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Britain By Car - A Motoring History

Created Date:

08 February 2024

Last Modified:

09 February 2024

The Mitchell Motor Works and Garage

An early motor works and garage of which, at the time, it was claimed to be the world’s largest of its kind.

114 Wardour Street, London W1F 0TS.


Mitchell Garage
A Mitchell Motors delivery van at the Wardour Street entrance, © Richard Roberts' Archive & Tony Thorpe.
Interior of the garage; view from the lift, © Richard Roberts' Archive & Tony Thorpe
"Room for hundreds of cars"
"Room for hundreds of cars", © The Richard Roberts' Archive & Tony Thorpe.
Overhauling and assembling
"A mammoth garage", Tatler; the overhauling & assembling department, © The Richard Roberts' Archive & Tony Thorpe.
Vulcansing and tyre repair
The vulcanising and tyre repair department, © The Richard Roberts' Archive & Tony Thorpe.
Dean Street entrance
The Dean Street entrance to the "largest motor garage in the world" (Daily Mirror), © The Richard Roberts' Archive & Tony Thorpe.
Wardour Street entrace
The Wardour Street antrance to the Mitchell Motor Works & Garage, © The Richard Roberts' Archive & Tony Thorpe.

In the early days of motoring, the temporary or longer term storage of a car was something of a problem. As Kathryn Morrison and John Minnis point out, open-air parking, as we know it today, carried a certain level of risk as most vehicles were open or soft-topped, and could not be locked; making them vulnerable to the weather and accidental or deliberate damage. Moreover, leaving a motor car unattended on the road could be regarded in law as an obstruction.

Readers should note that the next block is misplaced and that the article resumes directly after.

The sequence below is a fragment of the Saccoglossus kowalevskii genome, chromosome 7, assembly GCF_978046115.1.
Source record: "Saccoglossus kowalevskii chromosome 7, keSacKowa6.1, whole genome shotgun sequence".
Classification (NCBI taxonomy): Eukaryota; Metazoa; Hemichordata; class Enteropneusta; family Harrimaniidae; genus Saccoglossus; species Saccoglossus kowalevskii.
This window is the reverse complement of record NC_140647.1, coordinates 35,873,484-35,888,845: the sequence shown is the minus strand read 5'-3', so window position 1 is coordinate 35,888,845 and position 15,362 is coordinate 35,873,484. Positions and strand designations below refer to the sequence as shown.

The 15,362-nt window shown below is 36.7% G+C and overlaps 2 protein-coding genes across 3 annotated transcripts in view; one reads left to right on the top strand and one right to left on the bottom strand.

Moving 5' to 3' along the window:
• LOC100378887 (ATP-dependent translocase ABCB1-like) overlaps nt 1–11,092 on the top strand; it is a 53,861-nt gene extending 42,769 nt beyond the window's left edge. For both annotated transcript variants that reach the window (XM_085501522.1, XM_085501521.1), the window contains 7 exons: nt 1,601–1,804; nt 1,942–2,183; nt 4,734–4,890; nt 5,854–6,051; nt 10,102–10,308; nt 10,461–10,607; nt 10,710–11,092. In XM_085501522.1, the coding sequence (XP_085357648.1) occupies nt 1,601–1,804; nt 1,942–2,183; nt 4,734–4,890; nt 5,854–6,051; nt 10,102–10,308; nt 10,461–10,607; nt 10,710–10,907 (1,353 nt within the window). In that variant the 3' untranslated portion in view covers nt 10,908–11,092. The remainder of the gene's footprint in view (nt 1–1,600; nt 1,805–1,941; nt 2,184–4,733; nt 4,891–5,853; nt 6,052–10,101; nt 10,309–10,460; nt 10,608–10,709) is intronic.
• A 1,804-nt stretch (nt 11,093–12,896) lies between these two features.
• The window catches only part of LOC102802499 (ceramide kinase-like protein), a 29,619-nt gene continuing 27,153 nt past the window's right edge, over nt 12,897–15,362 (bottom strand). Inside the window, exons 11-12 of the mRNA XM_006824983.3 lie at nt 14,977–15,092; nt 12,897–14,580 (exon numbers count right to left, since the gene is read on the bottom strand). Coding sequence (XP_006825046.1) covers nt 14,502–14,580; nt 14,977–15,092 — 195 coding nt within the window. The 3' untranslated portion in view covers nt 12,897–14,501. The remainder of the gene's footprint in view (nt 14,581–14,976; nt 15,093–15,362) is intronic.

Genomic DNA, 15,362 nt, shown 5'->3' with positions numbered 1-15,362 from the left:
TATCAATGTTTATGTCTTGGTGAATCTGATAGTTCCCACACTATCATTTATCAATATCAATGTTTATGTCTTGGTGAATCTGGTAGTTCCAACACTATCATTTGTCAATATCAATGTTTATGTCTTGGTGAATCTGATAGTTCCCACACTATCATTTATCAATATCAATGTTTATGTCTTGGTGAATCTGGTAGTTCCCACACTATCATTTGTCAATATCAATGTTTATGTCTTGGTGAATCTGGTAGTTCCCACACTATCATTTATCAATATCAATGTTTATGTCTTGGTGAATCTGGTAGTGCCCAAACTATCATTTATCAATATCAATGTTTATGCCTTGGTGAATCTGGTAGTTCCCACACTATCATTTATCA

So, the ‘garage’ was invented – a place to keep, store or ‘stable’ the motor car, on a short or long term basis.

Opened in November 1906, to coincide with the Motor Exhibition at Olympia, the Mitchell Motor Works and Garage was not amongst the first purpose-built garages, but it did claim to be “the largest in the world”.

Advertisements in the London press made reference to the 70,000 sq ft of storage space that was available, capable of accommodating up to 500 cars. 

Built on four floors, the main building, surrounding a large central courtyard, was made of reinforced concrete, with jack-arched floors, a brick skin, and large metal-framed windows. An electric car lift was fitted at the southern end of the courtyard. 

The garage also published a pocket guide for motorists, entitled ‘Motor Roads to London’, designed to help visitors find their way both into and out of London. It did also, of course, encourage readers to avail themselves of some of the services offered by the garage.

“The machine shops, replete with the latest designed tools, are capable of any repair and the reproduction of any broken part.

“In the heart of the West End of London, within easy reach of over twenty theatres and the leading hotels, the garage should prove a great boon to motorists.”

The Mitchell Garage remained in business until 1917. By September of that year it had been taken over by Shaw & Kilburn, for many years one of the main Vauxhall dealers in the country. The Wardour Street address remained the company’s headquarters and showrooms until at least 1959. 

In 2024, the main garage building was a luxury hotel, with some of its external features retained; and the former entrance on Wardour Street a fashionable café and restaurant – with the outside walls painted a very bright pink! 

With thanks to the Richard Roberts’ Archive for their help in the preparation of this article.   

Further details
• Carscapes: the motor car, architecture and landscape in England, Kathryn A Morrison and John Minnis, English Heritage 2012.
• Motor Roads to London, The Mitchell Works & Garage, 1907.